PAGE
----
- Concrete Crack Repair Home
- Floor & Slab Crack Repair
- How crack injection works A cost effective permanent fix for basement leaks
- Low-Pressure Crack Injection (Basement Walls and Foundations)
- Do-it-yourself crack repair A kit for contractors and homeowners.
- Basic steps in the injection pocess Installing injection ports, sealing, epoxy vs. polyurethane, injection and port removal
- Allowable crack widths At what width does a crack become a problem?
- Related Information
- Concrete Repair General overview of concrete repair
- Concrete Patch Repairing cracks in concrete flatwork
- Foundation Repair Repairing a concrete foundation
- Find Crack Repair Products
How Crack Injection WorksA cost-effective, permanent fix
Most basements eventually leak. "Even if a crack is not leaking now, eventually water will find it," says Lou Cole, president of Emecole Inc., Romeoville, Ill., a manufacturer of epoxies and polyurethane foams for all types of foundation crack repair. Cole says that in the Midwest, crack injection has been an accepted way of tackling these repairs for many years, and more and more foundation repair contractors around the country are adopting the technique because it is cost-effective, reliable, and permanent.
"Emecole's customers, primarily residential waterproofing contractors, have less than a 1% callback rate for crack repair work. More than 99% of the time, crack injection will fix the problem," says Cole. "Most contractors in the Chicago area (as well as other parts of the country) warranty the injection repair for the life of the structure," he adds.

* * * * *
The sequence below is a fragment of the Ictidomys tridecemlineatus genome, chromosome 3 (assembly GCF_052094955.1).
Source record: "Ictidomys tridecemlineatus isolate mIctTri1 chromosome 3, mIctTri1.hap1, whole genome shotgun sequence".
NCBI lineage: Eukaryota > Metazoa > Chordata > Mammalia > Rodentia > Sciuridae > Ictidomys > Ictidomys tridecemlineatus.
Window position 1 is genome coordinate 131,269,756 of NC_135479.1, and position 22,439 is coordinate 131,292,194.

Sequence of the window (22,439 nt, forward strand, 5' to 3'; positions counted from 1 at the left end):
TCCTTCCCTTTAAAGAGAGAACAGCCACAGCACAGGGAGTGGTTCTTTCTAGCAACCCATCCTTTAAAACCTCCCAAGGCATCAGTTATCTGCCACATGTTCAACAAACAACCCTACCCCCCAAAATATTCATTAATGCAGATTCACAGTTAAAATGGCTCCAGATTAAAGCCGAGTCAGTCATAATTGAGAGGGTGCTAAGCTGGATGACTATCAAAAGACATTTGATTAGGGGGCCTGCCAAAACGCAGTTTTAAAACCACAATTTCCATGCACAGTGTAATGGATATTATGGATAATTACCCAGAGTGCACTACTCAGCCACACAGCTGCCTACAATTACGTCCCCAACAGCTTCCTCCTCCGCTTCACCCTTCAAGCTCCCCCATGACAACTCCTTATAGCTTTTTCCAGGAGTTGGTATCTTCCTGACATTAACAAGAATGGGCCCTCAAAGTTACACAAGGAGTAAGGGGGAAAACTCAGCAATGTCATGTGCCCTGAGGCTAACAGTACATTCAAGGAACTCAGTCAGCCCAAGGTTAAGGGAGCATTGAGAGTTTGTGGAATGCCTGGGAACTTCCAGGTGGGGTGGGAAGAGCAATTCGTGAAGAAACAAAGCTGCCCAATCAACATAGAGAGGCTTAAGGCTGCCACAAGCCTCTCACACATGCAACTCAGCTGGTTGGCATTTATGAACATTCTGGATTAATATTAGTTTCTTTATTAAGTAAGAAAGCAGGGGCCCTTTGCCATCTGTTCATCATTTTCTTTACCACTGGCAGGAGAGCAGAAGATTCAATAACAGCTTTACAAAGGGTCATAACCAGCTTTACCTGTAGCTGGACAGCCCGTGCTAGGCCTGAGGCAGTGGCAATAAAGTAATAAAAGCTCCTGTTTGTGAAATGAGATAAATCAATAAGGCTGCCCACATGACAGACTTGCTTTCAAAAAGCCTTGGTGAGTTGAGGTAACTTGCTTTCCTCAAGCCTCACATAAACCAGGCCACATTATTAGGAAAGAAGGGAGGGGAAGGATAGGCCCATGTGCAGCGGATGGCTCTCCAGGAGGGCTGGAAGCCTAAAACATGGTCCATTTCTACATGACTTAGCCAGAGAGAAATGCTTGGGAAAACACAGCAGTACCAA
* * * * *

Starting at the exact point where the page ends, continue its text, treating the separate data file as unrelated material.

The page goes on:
Cole launched his company in 1987, after coming up with the concept of dual-cartridge dispensing of two-component materials using a spring-assisted dispensing tool similar to a caulking gun. The application that seemed to show the most promise for his dual-cartridge system was low-pressure injection of cracks in concrete. That gave him the impetus to develop a line of epoxies and polyurethane foams specifically formulated for those types of repairs.
The whole purpose is to fill the crack, from front to back, with epoxy or polyurethane. "For basement walls, low-pressure injection is the best way to ensure that the crack is completely filled," Cole maintains. This method is effective for filling cracks 0.002 to 1 inch wide in walls up to 12 inches thick. It can also be used to fill cracks in concrete floors and ceilings.